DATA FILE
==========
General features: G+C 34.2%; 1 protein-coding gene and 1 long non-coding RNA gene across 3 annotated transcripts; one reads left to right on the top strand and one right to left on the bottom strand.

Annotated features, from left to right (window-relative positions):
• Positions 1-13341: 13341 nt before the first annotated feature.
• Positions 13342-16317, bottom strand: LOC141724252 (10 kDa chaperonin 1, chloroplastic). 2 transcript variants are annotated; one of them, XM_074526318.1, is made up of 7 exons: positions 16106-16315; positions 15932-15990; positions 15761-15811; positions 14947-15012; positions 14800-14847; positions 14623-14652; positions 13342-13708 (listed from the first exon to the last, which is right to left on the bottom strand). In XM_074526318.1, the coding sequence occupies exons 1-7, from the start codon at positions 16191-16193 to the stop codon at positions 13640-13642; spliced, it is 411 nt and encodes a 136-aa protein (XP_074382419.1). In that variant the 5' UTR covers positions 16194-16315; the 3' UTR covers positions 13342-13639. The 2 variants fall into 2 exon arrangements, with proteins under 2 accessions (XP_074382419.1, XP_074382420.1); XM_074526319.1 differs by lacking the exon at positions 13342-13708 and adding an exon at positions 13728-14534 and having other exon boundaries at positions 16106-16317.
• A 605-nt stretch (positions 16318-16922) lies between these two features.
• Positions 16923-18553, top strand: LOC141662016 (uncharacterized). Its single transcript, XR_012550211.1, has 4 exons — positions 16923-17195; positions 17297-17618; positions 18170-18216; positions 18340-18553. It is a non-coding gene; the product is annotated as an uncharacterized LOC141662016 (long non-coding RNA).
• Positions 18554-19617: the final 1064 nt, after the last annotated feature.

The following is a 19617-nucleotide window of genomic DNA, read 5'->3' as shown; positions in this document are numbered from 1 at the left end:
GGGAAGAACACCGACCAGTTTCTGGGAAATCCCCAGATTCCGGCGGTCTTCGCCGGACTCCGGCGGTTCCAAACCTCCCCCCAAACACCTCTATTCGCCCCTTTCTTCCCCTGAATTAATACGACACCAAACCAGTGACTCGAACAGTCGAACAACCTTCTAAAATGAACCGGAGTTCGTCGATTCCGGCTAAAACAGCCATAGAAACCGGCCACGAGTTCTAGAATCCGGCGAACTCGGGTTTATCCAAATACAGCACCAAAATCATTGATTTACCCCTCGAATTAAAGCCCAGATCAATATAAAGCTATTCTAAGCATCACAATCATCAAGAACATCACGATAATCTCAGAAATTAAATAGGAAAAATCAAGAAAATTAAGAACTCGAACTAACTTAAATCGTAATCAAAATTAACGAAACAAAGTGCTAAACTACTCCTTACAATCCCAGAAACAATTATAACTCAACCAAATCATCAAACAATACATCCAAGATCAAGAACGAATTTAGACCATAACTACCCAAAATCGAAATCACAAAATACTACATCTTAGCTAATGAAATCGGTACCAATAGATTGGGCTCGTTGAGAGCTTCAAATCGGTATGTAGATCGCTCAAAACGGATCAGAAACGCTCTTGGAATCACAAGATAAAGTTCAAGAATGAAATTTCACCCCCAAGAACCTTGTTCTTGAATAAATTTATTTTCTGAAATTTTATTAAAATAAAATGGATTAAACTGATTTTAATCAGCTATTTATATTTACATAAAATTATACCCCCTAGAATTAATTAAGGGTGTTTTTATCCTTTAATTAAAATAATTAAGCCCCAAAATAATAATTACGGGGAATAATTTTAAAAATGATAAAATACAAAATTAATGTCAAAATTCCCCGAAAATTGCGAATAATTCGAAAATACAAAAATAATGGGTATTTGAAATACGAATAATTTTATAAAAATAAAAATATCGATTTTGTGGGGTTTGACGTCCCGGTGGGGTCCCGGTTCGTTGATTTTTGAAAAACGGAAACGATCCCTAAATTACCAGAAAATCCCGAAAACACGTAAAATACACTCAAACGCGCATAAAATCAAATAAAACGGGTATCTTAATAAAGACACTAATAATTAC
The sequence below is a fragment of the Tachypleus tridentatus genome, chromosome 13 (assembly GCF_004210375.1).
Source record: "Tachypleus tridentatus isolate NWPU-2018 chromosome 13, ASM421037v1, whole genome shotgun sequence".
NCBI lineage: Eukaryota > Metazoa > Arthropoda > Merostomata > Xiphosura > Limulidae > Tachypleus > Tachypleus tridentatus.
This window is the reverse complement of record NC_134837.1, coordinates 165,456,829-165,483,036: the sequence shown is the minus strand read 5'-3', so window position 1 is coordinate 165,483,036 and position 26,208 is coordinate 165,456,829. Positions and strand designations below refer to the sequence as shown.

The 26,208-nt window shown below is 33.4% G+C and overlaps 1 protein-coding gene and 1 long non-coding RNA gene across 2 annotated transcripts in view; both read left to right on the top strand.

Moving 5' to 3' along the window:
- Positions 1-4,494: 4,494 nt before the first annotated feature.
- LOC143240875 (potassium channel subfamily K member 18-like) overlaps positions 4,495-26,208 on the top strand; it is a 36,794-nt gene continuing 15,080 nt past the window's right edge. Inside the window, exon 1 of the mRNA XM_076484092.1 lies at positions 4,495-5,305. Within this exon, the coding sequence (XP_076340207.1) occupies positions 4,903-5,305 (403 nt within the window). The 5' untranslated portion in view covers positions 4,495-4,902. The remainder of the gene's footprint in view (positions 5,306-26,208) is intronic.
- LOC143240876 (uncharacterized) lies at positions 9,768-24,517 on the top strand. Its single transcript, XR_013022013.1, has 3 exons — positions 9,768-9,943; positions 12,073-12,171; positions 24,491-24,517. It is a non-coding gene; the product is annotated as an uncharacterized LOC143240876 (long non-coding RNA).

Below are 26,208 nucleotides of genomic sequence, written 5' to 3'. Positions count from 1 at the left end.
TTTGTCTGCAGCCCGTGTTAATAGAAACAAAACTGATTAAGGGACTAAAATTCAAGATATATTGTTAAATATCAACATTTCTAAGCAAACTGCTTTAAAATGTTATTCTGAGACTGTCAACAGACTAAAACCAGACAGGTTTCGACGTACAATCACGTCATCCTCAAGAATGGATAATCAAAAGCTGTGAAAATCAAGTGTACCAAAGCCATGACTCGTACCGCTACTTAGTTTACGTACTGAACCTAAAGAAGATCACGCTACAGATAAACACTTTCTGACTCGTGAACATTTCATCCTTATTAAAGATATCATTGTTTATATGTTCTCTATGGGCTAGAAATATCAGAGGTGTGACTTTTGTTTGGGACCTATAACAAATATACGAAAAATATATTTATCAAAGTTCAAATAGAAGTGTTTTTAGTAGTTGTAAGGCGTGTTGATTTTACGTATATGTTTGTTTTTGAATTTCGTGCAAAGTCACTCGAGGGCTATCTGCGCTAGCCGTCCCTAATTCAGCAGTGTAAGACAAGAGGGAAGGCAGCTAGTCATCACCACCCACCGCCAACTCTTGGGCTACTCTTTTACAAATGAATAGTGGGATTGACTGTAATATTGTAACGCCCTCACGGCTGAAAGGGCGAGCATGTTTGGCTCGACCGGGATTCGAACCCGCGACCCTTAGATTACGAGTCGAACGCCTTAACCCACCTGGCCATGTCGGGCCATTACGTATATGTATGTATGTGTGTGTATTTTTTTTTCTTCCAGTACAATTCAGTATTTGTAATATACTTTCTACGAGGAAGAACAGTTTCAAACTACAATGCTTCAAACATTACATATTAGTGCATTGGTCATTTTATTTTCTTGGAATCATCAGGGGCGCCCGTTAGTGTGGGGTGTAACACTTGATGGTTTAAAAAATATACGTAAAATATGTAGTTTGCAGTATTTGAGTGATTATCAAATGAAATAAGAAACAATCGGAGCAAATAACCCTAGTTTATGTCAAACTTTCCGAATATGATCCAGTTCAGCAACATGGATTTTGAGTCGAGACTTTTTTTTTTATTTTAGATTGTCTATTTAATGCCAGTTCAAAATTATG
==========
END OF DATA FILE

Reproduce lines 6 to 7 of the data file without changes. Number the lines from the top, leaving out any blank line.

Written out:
• Positions 16923-18553, top strand: LOC141662016 (uncharacterized). Its single transcript, XR_012550211.1, has 4 exons — positions 16923-17195; positions 17297-17618; positions 18170-18216; positions 18340-18553. It is a non-coding gene; the product is annotated as an uncharacterized LOC141662016 (long non-coding RNA).
• Positions 18554-19617: the final 1064 nt, after the last annotated feature.